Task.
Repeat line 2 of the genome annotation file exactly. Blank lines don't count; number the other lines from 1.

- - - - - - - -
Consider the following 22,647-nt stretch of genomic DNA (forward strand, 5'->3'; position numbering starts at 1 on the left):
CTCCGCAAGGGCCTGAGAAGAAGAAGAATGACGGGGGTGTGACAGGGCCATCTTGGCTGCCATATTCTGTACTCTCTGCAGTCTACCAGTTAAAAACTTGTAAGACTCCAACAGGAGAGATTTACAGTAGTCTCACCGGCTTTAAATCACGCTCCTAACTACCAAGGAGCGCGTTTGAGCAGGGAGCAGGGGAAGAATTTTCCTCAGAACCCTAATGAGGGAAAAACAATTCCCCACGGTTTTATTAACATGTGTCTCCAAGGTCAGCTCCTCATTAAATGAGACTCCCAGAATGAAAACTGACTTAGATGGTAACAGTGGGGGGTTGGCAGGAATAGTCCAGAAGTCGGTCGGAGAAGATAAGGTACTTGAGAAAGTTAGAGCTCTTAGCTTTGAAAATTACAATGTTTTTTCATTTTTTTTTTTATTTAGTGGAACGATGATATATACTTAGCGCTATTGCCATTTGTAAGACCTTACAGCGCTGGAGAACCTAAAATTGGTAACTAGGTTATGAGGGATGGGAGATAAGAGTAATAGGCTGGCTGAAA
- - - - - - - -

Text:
CTCCGCAAGGGCCTGAGAAGAAGAAGAATGACGGGGGTGTGACAGGGCCATCTTGGCTGCCATATTCTGTACTCTCTGCAGTCTACCAGTTAAAAACTTGTAAGACTCCAACAGGAGAGATTTACAGTAGTCTCACCGGCTTTAAATCACGCTCCTAACTACCAAGGAGCGCGTTTGAGCAGGGAGCAGGGGAAGAATTTTCCTCAGAACCCTAATGAGGGAAAAACAATTCCCCACGGTTTTATTAACATGTGTCTCCAAGGTCAGCTCCTCATTAAATGAGACTCCCAGAATGAAAACTGACTTAGATGGTAACAGTGGGGGGTTGGCAGGAATAGTCCAGAAGTCGGTCGGAGAAGATAAGGTACTTGAGAAAGTTAGAGCTCTTAGCTTTGAAAATTACAATGTTTTTTCATTTTTTTTTTTATTTAGTGGAACGATGATATATACTTAGCGCTATTGCCATTTGTAAGACCTTACAGCGCTGGAGAACCTAAAATTGGTAACTAGGTTATGAGGGATGGGAGATAAGAGTAATAGGCTGGCTGAAA